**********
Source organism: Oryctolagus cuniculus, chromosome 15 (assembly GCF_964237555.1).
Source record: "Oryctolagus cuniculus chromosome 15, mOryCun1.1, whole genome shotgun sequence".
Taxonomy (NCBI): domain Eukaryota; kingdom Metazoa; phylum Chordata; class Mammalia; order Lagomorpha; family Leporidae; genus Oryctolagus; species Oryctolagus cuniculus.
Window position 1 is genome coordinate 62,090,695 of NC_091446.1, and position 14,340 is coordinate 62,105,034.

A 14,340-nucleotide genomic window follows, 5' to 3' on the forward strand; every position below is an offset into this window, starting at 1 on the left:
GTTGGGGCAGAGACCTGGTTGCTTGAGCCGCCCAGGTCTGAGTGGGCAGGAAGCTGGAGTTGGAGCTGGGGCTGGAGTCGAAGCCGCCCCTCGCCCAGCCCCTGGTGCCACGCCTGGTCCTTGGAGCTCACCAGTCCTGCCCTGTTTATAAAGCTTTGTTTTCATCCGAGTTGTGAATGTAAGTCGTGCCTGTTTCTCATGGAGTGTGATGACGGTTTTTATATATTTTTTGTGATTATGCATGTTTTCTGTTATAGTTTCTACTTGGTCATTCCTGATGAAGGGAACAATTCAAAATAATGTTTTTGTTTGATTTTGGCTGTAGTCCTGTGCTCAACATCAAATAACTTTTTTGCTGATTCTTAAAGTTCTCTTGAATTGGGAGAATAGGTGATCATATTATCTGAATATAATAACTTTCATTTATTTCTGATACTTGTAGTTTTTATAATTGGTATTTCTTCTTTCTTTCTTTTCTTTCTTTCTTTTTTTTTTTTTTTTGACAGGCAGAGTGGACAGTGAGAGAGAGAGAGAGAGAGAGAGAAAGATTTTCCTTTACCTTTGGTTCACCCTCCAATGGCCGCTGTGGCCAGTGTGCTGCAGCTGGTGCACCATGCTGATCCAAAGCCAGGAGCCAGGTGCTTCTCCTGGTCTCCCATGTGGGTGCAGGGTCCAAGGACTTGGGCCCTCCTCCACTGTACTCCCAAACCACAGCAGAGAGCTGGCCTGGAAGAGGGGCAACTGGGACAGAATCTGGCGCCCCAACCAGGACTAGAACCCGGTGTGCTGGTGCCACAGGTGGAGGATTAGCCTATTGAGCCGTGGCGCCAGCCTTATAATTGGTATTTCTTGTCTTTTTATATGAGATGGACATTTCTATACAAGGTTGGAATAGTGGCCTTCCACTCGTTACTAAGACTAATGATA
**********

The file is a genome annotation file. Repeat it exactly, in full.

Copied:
Source organism: Oryctolagus cuniculus, chromosome 15 (assembly GCF_964237555.1).
Source record: "Oryctolagus cuniculus chromosome 15, mOryCun1.1, whole genome shotgun sequence".
Taxonomy (NCBI): domain Eukaryota; kingdom Metazoa; phylum Chordata; class Mammalia; order Lagomorpha; family Leporidae; genus Oryctolagus; species Oryctolagus cuniculus.
Window position 1 is genome coordinate 62,090,695 of NC_091446.1, and position 14,340 is coordinate 62,105,034.

A 14,340-nucleotide genomic window follows, 5' to 3' on the forward strand; every position below is an offset into this window, starting at 1 on the left:
GTTGGGGCAGAGACCTGGTTGCTTGAGCCGCCCAGGTCTGAGTGGGCAGGAAGCTGGAGTTGGAGCTGGGGCTGGAGTCGAAGCCGCCCCTCGCCCAGCCCCTGGTGCCACGCCTGGTCCTTGGAGCTCACCAGTCCTGCCCTGTTTATAAAGCTTTGTTTTCATCCGAGTTGTGAATGTAAGTCGTGCCTGTTTCTCATGGAGTGTGATGACGGTTTTTATATATTTTTTGTGATTATGCATGTTTTCTGTTATAGTTTCTACTTGGTCATTCCTGATGAAGGGAACAATTCAAAATAATGTTTTTGTTTGATTTTGGCTGTAGTCCTGTGCTCAACATCAAATAACTTTTTTGCTGATTCTTAAAGTTCTCTTGAATTGGGAGAATAGGTGATCATATTATCTGAATATAATAACTTTCATTTATTTCTGATACTTGTAGTTTTTATAATTGGTATTTCTTCTTTCTTTCTTTTCTTTCTTTCTTTTTTTTTTTTTTTTGACAGGCAGAGTGGACAGTGAGAGAGAGAGAGAGAGAGAGAGAAAGATTTTCCTTTACCTTTGGTTCACCCTCCAATGGCCGCTGTGGCCAGTGTGCTGCAGCTGGTGCACCATGCTGATCCAAAGCCAGGAGCCAGGTGCTTCTCCTGGTCTCCCATGTGGGTGCAGGGTCCAAGGACTTGGGCCCTCCTCCACTGTACTCCCAAACCACAGCAGAGAGCTGGCCTGGAAGAGGGGCAACTGGGACAGAATCTGGCGCCCCAACCAGGACTAGAACCCGGTGTGCTGGTGCCACAGGTGGAGGATTAGCCTATTGAGCCGTGGCGCCAGCCTTATAATTGGTATTTCTTGTCTTTTTATATGAGATGGACATTTCTATACAAGGTTGGAATAGTGGCCTTCCACTCGTTACTAAGACTAATGATA